Patent monetization is the generation of revenue by selling or licensing patents.  Patent applications can be expensive. Independent inventors and small businesses, such as startups, need to spend their money wisely. If small businesses decide to pursue patent applications, the ability to monetize those patents is extremely important.

If a small business has a new and unique technology, the upside of investing in a patent can be enormous. There are ways to get a sense of how valuable a patent of the invention would be prior to paying for and submitting a patent application.

Prior to submitting a utility application, it is important to acquire a professional patentability search and analysis. The results of the search allow the inventor to assess how crowded the art field is and how unique the invention is.  If the art field of invention is crowded and the ability to acquire a patent is dependent on narrow claims, the patent will likely not be very valuable and it may not be in the best interest for the inventor to allocate limited funds on a patent application. If the results of the search confirm that the invention is unique, the patent will more likely have broader coverage, making the patent potentially more valuable. Patent Approval Stamp.

Another important assessment for patent monetization is determining how marketable the invention is. If the invention sells well, the patent is more valuable.  However, it is also important to file a patent application as quickly as possible since the patent office awards priority to the invention that is filed first. For inventors with limited funds, a provisional application is viable option.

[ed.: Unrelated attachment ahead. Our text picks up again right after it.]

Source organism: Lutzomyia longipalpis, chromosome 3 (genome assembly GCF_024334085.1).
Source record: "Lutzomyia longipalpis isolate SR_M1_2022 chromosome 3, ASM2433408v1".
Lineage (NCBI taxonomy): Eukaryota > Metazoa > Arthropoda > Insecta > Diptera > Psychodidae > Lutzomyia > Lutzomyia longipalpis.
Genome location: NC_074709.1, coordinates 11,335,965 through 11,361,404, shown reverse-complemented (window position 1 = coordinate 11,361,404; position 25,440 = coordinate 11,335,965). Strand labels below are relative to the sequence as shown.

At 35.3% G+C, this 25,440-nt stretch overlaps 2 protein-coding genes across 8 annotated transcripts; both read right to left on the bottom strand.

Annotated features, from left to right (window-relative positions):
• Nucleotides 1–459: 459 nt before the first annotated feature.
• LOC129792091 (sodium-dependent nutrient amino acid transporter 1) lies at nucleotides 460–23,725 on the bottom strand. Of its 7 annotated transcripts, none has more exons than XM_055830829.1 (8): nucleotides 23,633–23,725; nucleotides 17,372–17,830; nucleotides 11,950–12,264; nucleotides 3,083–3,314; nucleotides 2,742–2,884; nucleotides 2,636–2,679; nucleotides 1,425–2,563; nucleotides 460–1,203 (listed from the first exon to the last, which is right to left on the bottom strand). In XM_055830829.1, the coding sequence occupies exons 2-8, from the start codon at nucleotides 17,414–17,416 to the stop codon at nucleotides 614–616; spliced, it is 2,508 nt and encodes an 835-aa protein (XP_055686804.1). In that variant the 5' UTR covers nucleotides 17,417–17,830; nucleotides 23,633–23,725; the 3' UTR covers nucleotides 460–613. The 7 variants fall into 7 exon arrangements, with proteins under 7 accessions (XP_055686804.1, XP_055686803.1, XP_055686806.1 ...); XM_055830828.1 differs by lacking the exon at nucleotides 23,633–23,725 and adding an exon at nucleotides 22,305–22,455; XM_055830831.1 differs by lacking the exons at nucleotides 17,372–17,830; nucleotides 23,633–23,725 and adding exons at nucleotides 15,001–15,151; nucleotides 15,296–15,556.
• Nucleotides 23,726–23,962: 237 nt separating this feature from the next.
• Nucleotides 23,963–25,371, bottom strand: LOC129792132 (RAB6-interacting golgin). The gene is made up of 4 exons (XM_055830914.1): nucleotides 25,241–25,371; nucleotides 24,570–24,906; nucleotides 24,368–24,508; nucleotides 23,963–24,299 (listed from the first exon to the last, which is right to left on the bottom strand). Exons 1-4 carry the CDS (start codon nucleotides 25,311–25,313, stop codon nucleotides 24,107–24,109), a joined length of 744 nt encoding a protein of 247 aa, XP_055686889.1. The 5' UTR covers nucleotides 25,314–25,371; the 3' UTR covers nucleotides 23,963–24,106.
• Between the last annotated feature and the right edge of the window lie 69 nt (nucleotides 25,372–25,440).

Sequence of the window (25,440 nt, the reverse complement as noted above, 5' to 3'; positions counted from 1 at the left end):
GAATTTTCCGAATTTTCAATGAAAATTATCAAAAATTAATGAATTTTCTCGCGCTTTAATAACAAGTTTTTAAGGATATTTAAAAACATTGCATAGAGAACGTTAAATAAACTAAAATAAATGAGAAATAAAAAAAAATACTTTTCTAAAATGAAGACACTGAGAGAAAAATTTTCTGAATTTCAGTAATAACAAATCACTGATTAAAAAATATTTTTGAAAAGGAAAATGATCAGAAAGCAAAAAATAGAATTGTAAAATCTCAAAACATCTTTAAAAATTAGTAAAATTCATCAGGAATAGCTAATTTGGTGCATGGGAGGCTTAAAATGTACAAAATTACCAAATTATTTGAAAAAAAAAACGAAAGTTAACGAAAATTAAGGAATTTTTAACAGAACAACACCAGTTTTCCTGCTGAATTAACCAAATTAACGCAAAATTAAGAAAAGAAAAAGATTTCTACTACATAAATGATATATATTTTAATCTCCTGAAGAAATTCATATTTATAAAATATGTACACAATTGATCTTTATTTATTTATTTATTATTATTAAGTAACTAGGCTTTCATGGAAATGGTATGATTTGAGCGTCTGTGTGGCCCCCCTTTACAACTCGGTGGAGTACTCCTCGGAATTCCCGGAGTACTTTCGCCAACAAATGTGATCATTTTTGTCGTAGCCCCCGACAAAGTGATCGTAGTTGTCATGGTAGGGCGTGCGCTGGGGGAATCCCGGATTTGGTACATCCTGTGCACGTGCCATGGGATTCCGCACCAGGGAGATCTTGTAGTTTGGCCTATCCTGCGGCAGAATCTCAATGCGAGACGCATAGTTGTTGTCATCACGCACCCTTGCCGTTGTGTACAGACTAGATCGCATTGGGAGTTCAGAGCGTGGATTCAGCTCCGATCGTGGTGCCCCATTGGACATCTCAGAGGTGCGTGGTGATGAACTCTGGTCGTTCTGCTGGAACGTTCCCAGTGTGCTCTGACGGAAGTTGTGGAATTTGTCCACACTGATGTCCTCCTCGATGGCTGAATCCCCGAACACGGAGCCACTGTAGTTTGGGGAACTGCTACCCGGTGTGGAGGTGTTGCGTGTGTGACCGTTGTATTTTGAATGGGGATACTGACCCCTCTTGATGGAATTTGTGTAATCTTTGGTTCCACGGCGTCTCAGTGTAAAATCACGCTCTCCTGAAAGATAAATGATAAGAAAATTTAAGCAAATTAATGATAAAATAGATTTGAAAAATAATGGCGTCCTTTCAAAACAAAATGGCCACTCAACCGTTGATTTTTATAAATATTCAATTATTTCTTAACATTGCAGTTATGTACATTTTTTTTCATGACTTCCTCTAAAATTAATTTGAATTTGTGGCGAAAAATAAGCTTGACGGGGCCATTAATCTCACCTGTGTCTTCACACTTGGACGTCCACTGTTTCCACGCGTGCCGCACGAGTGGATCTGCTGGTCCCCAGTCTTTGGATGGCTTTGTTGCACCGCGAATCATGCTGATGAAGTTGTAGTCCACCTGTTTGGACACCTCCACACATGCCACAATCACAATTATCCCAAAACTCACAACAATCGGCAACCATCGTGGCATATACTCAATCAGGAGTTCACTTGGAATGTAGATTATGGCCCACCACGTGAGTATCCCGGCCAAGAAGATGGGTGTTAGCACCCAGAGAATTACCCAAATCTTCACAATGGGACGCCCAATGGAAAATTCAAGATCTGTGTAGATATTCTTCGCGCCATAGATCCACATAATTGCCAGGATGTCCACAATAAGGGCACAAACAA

The provisional application is a holding spot in which a filing date is established, and the invention is considered patent pending. The inventor is given twelve months to determine if they would like to file the non-provisional utility application (actual patent application) and claim the filing date of the provisional application.  The provisional application is considerably less expensive than a non-provisional utility application. Therefore, an inventor may first file a provisional application and then try to determine how marketable the invention is by either making and selling the invention or presenting the invention to potentially interested parties in an attempt to either outright sell or license the invention.

It is likely in the best interest of the inventor to file a utility patent application after determining the invention is unique and marketable. During the drafting and the examination of the application, it is the duty of the patent attorney to acquire allowability for the broadest possible claims of the invention to maximize the value of the inventor’s patent.

There are multiple strategies in which small businesses may monetize a patent during its pendency and once the patent has been granted. Patents or patent portfolios may be used as collateral to secure a business loan.  The loans provide immediate cash flow, which is important for startups or struggling companies.  Typically, banks are the lenders for patent backed loans.  To determine the amount of the loan, the lenders will have the patents valuated. Patent valuations are based on the demand of the invention, timing of the demand of the invention, the lifetime of the patent, evidence of use and competition in the market, whether the patent validity has been tested by litigation, and other factors.